The University of Texas at Austin

Domain Name Hosting and Registration

Using Standard Format for DNS Requests

The IP address and domain name request should include the following information and follow a standard format (using a semicolon";" for descriptions and tabs instead of spaces in all but the first line). You can copy and paste this example into your email message to UTnic.

See Choosing a Host Name for guidelines for naming your computers. See UTnic's DNS Naming Conventions for specific requirements for name selection at the University.

$ORIGIN sub-domain-name.utexas.edu.
; Name-of-contact-person telephone office-location e-mail-address
computer-name   IN  A   net-address ; computer-location

Standard Format Example

An IP address request for each of several computers associated with the cm.utexas.edu domain at the WCH buildings might look like this:

$ORIGIN cm.utexas.edu.

; Responsible-Person 475-9400 WCH 1.114 r.person@mail.utexas.edu
poblano        IN      A        128.83.134.?       ; WCH 1.104
serrano        IN      A        128.83.134.?       ; WCH 1.114
chile-verde    IN      A        128.83.134.?       ; WCH 1.116

Requested Information Details

  • $ORIGIN: the existing subdomain assigned or being hosting for your department.

  • Name of Contact Person: usually the technical support coordinator for the department.

  • Telephone: telephone number where the contact person can be located.

  • Office Location: building and room number of the contact person.

  • E-mail Address: email address of the contact person for verification/updates/alerts.

  • Computer Name: the name you want assigned to your device (see Choosing a Host Name).

  • Network Address (A): the IP address assignment or range for your area.

  • Computer Location: building and room number where computer is located.

Canonical Names (CNAMEs) and Mail eXchanger (MX) Records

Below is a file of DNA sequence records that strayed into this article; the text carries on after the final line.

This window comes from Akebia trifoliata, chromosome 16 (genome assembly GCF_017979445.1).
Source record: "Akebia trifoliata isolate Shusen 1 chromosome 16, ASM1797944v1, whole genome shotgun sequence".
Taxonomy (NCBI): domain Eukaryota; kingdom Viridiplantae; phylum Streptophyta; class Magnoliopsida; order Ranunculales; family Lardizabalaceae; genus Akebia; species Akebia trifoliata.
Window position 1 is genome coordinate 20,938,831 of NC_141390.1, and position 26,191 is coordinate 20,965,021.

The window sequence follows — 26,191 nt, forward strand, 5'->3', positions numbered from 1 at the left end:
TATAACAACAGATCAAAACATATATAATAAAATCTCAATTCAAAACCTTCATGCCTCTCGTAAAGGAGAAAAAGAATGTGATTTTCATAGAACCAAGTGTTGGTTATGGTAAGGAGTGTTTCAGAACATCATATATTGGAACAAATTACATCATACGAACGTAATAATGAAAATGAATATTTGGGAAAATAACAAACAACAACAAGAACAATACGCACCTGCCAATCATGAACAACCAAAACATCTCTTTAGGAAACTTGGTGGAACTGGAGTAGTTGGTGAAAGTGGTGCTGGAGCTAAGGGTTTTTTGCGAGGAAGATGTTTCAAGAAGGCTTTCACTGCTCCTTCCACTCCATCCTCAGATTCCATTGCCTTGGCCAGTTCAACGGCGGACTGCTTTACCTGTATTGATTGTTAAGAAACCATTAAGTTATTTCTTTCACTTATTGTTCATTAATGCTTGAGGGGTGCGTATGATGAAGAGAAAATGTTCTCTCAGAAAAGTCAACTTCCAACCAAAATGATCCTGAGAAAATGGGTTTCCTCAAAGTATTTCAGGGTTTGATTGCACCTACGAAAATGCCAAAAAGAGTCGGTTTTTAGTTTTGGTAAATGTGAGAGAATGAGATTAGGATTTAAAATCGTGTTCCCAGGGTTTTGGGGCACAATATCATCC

Besides the A (Address) resource record, there are several others. The most common ones are:

  • Canonical Name (CNAME) - used for creating alias names (in place of A).

  • Mail eXchanger (MX) - identifies a machine that is designated to receive email in place of another machine (in place of A).

CNAME Example: green-chile is an alias for chile-verde:

$ORIGIN cm.utexas.edu.
; Responsible-Person 475-9400 WCH 1.114 r.person@mail.utexas.edu
green-chile     IN    CNAME     chile-verde

MX Example: In the example below, poblano mail is redirected to mailhost machine (the number 10 is a preference number that allows the use and ranking of multiple mail processor machines):

poblano         IN    MX 10     mailhost

Using the $ORIGIN Statement

In any of the above examples, the $ORIGIN statement can be excluded if a Fully Qualified Domain Name is substituted for the computer name (e.g., poblano.cm.utexas.edu. instead of only poblano). The MX resource record example above can be rewritten as:

; Responsible-Person 475-9400 WCH 1.114 r.person@mail.utexas.edu
poblano.cm.utexas.edu.   IN    MX 10     mailhost.cm.utexas.edu.

A fully qualified domain name (FQDN) is a domain name that extends all the way back to root. It must include the root "." at the end of the name to be consider a FQDN (e.g., "tn.utexas.edu." not "tn.utexas.edu"). See Understanding How Domain Names Work for more information.

Last updated December 12, 2012 @ 2:57 pm

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